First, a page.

Besting the depression beast

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“But despite the enthusiastic claims of pharmaceutical science, depression cannot be wiped out so long as we are creatures conscious of our own selves. It can at best be contained—and containing is all that current treatments for depression aim to do.”The Noonday Demon, Andrew Solomon

I admit it – I’ve written a misleading title for this post, in large part because I don’t think there is any such thing as “besting” depression in the sense that you can defeat it completely. Can you best it in that you tame it, manage it, have good days or very long spells of not having depression rule your life? Of course. And it’s in this sense that I use the term “besting”… finding, through all the trial and error that it seems to require, the right treatment for depression to deliver you (or the depressed person) the best possible outcome and way of living. And this, at best, seems to be impermanent and something about which one must be vigilant.

People who are not clinically depressed and never have been are unlikely to ever understand intrinsically true clinical depression or what it feels like. Maybe with observation and experience, we can recognize it in others (“we”, here, being laypeople without clinical depression who are the friends, loved ones and colleagues of the clinically depressed). Maybe we can get brief but “light” glimpses of the multifarious nature of depression (and other mental illnesses, which may or may not accompany depression) when we ourselves dip into our own melancholy.

Like most, I have been through circumstantial depression (when something terrible happens, and triggered by this circumstance, I react in some way akin to ‘depression’ – which can be a whole host of different things). But ultimately I retain, or at least quickly and independently regain, the ability to cope and manage without consequences or lasting physical or emotional effects. Perhaps I am, like many, predisposed to an overly thoughtful and melancholy nature… but this is not clinical depression or mental illness. I have seen the difference up close more times than I care to recount.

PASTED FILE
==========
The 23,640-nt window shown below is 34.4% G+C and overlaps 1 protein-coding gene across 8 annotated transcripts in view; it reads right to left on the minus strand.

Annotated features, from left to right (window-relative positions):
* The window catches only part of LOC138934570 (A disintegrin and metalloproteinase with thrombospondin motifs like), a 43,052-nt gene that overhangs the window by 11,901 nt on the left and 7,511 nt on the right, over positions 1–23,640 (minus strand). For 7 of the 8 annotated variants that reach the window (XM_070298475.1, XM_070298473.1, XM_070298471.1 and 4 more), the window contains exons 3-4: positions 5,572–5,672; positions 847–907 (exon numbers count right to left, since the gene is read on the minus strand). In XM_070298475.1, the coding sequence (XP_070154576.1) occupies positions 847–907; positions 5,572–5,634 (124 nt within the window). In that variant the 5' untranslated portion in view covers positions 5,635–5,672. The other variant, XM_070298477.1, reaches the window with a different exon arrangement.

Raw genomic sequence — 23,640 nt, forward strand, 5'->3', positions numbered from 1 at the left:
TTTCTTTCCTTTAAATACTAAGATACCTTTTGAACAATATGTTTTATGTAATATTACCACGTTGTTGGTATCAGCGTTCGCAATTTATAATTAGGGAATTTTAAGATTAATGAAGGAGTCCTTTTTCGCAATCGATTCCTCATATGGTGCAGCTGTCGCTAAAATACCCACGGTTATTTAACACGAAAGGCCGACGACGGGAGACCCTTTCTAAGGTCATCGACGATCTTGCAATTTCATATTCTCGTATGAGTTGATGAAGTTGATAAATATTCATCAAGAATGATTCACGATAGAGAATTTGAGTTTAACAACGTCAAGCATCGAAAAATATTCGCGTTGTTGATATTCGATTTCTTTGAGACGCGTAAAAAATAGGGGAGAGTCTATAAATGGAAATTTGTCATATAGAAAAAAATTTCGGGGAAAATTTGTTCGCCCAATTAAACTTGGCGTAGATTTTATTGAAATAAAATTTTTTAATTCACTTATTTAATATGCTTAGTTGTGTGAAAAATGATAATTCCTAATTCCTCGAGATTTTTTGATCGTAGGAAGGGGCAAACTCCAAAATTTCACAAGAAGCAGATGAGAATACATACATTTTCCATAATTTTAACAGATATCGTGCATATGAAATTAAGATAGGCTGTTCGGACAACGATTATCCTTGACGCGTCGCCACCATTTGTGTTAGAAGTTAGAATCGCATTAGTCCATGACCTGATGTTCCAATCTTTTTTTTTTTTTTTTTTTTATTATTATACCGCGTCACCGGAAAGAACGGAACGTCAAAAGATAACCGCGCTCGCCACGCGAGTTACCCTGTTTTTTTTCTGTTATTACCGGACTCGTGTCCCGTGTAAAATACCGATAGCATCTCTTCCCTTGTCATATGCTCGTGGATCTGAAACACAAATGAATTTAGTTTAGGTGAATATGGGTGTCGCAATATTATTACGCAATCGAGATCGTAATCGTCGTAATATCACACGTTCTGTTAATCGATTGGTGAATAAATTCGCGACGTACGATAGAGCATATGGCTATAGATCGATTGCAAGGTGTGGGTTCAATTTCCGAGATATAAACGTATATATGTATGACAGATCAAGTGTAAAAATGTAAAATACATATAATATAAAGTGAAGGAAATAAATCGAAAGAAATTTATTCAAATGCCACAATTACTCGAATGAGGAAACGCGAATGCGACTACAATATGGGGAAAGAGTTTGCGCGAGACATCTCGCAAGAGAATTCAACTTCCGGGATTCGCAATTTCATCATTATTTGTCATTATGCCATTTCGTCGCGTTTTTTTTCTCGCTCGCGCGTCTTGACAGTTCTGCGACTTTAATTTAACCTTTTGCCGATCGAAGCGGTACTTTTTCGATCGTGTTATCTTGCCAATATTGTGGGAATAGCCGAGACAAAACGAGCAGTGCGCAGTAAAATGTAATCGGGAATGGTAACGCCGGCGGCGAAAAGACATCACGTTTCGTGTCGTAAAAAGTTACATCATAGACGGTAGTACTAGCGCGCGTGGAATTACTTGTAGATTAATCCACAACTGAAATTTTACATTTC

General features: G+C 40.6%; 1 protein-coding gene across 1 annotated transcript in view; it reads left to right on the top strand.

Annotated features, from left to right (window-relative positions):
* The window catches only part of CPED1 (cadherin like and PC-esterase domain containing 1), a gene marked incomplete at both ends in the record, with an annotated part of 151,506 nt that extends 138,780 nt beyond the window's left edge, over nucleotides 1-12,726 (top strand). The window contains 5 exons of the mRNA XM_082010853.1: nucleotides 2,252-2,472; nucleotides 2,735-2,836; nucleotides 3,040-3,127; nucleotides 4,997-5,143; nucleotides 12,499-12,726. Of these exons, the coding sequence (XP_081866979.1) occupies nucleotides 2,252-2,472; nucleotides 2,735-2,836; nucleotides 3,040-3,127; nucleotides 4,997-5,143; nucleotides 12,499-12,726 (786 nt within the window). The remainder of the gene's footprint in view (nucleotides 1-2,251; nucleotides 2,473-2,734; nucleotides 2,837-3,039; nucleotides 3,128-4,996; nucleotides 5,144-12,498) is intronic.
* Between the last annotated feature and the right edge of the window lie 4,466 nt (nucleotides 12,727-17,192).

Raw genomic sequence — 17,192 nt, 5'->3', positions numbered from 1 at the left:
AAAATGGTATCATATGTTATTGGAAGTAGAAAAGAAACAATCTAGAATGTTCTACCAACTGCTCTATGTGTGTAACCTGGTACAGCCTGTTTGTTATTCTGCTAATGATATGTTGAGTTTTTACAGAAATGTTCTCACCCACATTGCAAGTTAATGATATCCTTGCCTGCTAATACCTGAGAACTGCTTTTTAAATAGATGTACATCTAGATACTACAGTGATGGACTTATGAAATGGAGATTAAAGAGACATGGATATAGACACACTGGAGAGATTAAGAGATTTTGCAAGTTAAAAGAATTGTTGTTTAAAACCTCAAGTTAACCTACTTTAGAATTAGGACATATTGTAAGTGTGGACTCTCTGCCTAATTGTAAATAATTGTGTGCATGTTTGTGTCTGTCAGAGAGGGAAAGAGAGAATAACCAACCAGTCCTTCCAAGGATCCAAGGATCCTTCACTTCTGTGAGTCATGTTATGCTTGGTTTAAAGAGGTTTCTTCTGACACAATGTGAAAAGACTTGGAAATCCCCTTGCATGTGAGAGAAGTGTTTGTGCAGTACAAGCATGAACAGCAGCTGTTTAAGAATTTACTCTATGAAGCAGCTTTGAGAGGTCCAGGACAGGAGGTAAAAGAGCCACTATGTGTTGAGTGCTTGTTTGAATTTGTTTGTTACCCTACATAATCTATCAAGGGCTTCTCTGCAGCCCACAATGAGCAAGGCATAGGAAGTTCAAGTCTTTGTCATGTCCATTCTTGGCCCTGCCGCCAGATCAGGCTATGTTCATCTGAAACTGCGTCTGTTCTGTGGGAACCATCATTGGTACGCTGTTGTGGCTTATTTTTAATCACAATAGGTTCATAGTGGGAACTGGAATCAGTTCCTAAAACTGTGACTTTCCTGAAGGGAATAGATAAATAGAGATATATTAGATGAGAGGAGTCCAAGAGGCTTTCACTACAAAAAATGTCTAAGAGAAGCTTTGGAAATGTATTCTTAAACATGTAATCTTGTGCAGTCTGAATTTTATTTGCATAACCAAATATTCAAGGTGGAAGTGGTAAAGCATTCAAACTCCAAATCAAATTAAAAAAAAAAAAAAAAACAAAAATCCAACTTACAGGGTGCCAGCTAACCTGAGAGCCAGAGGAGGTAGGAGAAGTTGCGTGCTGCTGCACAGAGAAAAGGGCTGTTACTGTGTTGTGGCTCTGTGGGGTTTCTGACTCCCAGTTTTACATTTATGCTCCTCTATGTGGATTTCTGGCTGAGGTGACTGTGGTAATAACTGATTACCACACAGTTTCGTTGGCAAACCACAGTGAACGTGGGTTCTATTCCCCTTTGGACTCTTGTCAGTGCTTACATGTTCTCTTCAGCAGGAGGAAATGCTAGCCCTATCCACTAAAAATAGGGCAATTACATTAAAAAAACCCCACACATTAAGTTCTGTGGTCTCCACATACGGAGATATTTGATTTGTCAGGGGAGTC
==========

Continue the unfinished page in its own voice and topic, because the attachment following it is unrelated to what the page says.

I think frequently and often about depression, anxiety and other illnesses, as usual in trying to understand the people around me and, more closely, the people in my life. Those who do suffer from at least depression, if not a smörgåsbord of other issues. This need to understand largely began with my father’s late-1980s breakdown and ongoing battle with crippling depression (which has manifested itself repeatedly ever since but in different guises and ways, something to which he will never admit; he discarded his Prozac after a few years and declared that he was “cured”, but he isn’t). What I continue to learn along the way informs all my interactions with people who share with me that they are depressed or otherwise mentally ill (I have many friends, family members and colleagues who have experienced these conditions at varying extremes). More recently, experiences with depressed (often undiagnosed) addicts/alcoholics have pushed me further into the investigative field, wanting not just to understand limited textbook portrayals of depression but the much more integrative and complex web of interwoven factors that make up depression as a whole.

Looking for a fresh perspective, I turned to Andrew Solomon’s The Noonday Demon. (And strangely, I was only about a fifth of the way through reading the book when Sinéad O’Connor’s recent self-published video, crying out from the depths of her own depression appeared on Facebook. A real-life reminder that depression and mental illness is everywhere, does not discriminate, and that even if stigma attached to mental illness has decreased considerably in the last 30 years, it still takes quite a lot of courage, particularly as a public figure, to put yourself out on display in such a raw, emotive, helpless state and ask for help.)

Immediately gripping in its in-depth approach, starting with the intensely personal and detailed, and weaving itself out into a mixture of the personal (both the author’s own and the experiences/anecdotes of others who have lived with depression) and journalistic/scholarly pursuit of the history of depression and its various treatments alongside the complex web of mitigating factors that change one’s relationship to depression, e.g. poverty, demographics, politics and social perception (stigma), the book has been well-worth the difficulty and time invested.

By “difficulty” here, I don’t mean that it is a challenging or excessively convoluted or academic book – in fact, it reads much more like a riveting, long-form piece in a periodical. It’s technically quite easy to read, fixate on and think about, long after you’ve put the book down. It takes some digestion; it’s almost comprehensive and encyclopedic at tackling all angles of depression. It’s for this reason that my own writing about the book is surface-level at best – a mere recommendation for those who want to understand depression, who suffer from depression and want to see hope through information.